In the late August of 1944, my great-grandmother received a letter from my great-grandfather. He was already dead. He’d been killed a month or so earlier in the Normandy invasion. The letter became the headstream of our family legend, and its haunting aura was intensified, in part, because she was the only one who had ever read it. But another reason for the enduring power of its ghostly, romantic magic was that it was kept in an antique music box which had not been opened since—to anyone’s guess—the day my great-grandmother encased it there shortly after having received it. How many times she read it before placing it in its little coffin, one could only imagine, and whether she secretly opened it, read it, traced the handwriting with the tip of her finger as if to caress her dead husband, or held it close to her body throughout the years is also a vignette to be pondered.

Before she passed in 1966, my great-grandmother bequeathed the miniature treasure to my grandmother. It became a holy shrine that all the family honored. Out of respect, my grandmother vowed never to read the letter and forbade anyone else to read it, and my great-uncles chivalrously guarded it as if it were the Holy Grail. One of them even rubbed the music box for good luck just before he went to Vietnam. It must’ve worked because he made it home.

I first saw the music box in my grandmother’s house. She had a tall, glossy wooden vanity chest, and the box sat on top of it, flush against the protruding mirror. I’d dare my little sister, Hannah, to open it, telling her that a ghost lay trapped inside. I’d lift her up, and she’d reach out her fleshy hand and snatch it back just before the tip of her stubby finger could touch the brass key. In my childhood, during holidays, when we used to get together, the music box and its veiled story never failed to evoke a wellspring of recitals of engagements, marriages, and births that filled our family’s lore. 

The box and the letter then passed to my mother when my grandmother died in 1998. So, the tradition of the box being passed to a daughter had been established, and because my mother was the eldest of two daughters, it was implied that the future inheritors would be firstborn daughters. When it came to our home, I was a teenager and had little interest in family heirlooms, especially as my mother’s own nuclear family was falling apart. Besides, I was not the one to inherit it, and I don’t believe that I ever thought of the little box again—that is, until, out of the blue, my sister, Hannah, called me on the phone. 

My mother had died of cancer in 2014. She lived alone. My parents had divorced when I was in high school, and she had married and divorced within five years after that. I hadn’t seen her much since I left for college. Her new husband and I never got along, and even after she left him, our rift didn’t heal. The cancer struck quickly and viciously, and Hannah and I, her only two children, did at least scramble to comfort her in her final months.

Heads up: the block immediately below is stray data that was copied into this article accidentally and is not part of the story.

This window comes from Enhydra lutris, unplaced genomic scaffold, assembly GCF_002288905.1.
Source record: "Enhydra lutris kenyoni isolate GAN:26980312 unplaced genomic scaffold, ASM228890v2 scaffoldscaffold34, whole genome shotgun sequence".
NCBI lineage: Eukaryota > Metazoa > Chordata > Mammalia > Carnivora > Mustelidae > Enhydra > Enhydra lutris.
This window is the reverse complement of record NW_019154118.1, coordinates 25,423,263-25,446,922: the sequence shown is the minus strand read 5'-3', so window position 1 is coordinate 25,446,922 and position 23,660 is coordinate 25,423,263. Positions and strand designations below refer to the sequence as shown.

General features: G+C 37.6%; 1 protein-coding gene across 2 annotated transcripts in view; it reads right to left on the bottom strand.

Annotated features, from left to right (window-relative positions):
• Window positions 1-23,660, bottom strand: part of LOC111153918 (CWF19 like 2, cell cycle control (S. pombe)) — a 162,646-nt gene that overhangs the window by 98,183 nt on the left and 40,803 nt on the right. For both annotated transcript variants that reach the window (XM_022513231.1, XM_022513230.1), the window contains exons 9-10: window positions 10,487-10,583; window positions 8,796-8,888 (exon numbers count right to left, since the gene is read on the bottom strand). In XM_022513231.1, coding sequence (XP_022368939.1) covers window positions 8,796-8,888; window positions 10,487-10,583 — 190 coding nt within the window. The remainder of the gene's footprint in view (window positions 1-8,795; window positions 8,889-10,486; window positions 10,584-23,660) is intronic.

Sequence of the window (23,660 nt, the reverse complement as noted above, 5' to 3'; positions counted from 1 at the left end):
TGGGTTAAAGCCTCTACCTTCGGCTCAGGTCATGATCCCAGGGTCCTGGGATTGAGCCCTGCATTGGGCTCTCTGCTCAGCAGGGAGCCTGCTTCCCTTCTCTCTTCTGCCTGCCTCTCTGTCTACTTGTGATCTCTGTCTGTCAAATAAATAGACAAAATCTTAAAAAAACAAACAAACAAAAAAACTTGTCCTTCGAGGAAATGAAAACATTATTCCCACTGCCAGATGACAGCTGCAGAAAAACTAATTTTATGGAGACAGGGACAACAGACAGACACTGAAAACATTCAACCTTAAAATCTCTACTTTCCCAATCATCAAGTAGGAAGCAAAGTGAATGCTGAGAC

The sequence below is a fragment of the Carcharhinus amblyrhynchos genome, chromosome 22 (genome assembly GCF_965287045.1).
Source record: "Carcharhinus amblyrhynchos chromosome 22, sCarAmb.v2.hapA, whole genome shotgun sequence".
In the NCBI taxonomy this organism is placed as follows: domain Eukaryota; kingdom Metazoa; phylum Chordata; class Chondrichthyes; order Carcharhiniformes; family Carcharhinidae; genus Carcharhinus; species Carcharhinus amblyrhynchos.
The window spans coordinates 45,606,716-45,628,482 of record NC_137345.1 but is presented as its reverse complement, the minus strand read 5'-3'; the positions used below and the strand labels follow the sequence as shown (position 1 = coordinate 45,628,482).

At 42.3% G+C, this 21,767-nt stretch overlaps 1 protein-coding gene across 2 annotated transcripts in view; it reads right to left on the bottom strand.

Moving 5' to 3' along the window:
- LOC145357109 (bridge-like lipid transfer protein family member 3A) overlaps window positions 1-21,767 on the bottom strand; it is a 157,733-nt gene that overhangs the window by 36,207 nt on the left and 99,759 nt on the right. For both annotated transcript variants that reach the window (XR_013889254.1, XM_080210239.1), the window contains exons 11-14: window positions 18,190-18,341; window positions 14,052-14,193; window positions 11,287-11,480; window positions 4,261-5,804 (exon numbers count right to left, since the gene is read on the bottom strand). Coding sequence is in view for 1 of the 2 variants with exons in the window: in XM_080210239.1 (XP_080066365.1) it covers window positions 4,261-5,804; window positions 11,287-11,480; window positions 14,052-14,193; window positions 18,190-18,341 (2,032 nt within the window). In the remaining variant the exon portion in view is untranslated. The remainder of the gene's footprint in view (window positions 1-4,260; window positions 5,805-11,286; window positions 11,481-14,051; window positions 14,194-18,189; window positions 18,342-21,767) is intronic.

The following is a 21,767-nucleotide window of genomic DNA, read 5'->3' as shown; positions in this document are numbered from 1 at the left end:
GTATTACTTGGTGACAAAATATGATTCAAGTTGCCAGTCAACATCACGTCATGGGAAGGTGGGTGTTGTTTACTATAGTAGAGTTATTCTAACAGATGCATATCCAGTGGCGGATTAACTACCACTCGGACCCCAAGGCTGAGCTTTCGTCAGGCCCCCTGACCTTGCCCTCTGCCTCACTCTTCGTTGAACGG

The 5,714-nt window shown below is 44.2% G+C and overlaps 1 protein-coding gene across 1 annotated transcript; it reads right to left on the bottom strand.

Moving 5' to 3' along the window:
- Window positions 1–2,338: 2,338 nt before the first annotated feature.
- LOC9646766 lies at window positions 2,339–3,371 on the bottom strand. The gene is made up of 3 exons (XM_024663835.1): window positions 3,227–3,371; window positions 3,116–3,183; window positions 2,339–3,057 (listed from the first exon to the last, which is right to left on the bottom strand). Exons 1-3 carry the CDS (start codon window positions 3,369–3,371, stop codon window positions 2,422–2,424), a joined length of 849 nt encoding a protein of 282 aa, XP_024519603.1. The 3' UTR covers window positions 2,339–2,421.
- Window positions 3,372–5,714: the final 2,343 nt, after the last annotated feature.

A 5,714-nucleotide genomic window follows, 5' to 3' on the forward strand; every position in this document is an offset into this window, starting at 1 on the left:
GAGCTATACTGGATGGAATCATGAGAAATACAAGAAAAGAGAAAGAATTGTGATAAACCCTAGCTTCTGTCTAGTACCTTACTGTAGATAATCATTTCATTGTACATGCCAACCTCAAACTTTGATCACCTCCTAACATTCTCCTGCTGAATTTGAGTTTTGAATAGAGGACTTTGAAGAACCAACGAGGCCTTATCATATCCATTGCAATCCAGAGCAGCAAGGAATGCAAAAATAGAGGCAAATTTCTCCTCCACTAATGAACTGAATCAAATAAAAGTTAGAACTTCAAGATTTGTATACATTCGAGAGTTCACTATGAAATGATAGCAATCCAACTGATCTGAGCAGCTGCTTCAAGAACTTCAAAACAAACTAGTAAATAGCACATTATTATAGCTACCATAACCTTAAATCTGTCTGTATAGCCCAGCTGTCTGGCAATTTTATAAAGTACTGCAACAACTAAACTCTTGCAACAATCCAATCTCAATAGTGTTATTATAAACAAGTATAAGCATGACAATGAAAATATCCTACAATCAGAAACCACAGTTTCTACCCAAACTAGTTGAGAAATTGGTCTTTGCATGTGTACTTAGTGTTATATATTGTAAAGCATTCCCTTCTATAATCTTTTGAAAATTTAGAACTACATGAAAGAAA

I hadn’t spoken to her or seen Hannah in some time. She was younger than me by four years, and we hadn’t been close as adults. I wasn’t sure how she got my number, and when she called, I was too embarrassed to ask.

She said, “I want you to have something of Mom’s.”

“What is it?” I asked.     

“A music box,” she said. “But you can’t open it.”

It still didn’t hit me. “Why can’t I open it?”

“It’s a silly tradition. It’s got a letter from the war in it. You know like World War I or whatever. From our grandad or something to our grandmother.”

“That’s impossible. World War I was a hundred years ago.”

“Ok, World War II or one of those wars back then.”

Then it hit me. “Ahhh, I know what you’re talking about. Our great-grandparents.”

“Ok smartass.”

“I thought it was like a girl-thing, mother-daughter stuff.”

“I don’t have a daughter, genius.”

“You’re not even thirty, right? You might one day.” Hannah had dropped out of college. I had no idea what she did for a living. All I knew was that she was single and lived in Nashville, and the last time I saw her she had pink and green hair.

“Maybe, but I decided I don’t want it. It’s just been sitting in a box all these years. Even Mom had it in a box. You know, I just don’t care about things like this. Family stuff.”


“So, you want it?”

“Sure, I’ll take it.” I didn’t care much for family stuff either, but I was curious to see it.

She asked that I drive up from Memphis to her Nashville apartment as soon as I could, but soon would have to be a few weeks. Eventually, I made the three-hour drive. She gave me a clumsy hug. Her hair looked like a mangled rainbow. I squeezed into her cluttered apartment. I learned that she was trying to be an alt-country singer, whatever that meant. We didn’t know what to say or how to behave. I returned that night.

I didn’t hear from her for a while after that, and I made no effort to follow up. And then, about two months later, she sent me a text:

have u opend it
opend what
moms music box
ok dont
your not sppsd 2

I tried to call her, but she didn’t answer.             

I messaged my Uncle Greg, asking about the music box and the letter, and he sent a narrative about its history: the details about the origins of the letter, my great-uncles’ guardianship, and so on. He was dismayed that Hannah had given it to me but wrote: “At least she didn’t throw it away.”

A few more months passed, and I didn’t hear from Hannah. Then, out of nowhere, she called.

“Hey,” she said. “I’m sorry.” She sounded as if she had been crying.

“Sorry about what?” I asked.

“Something really freaky happened. And… well…”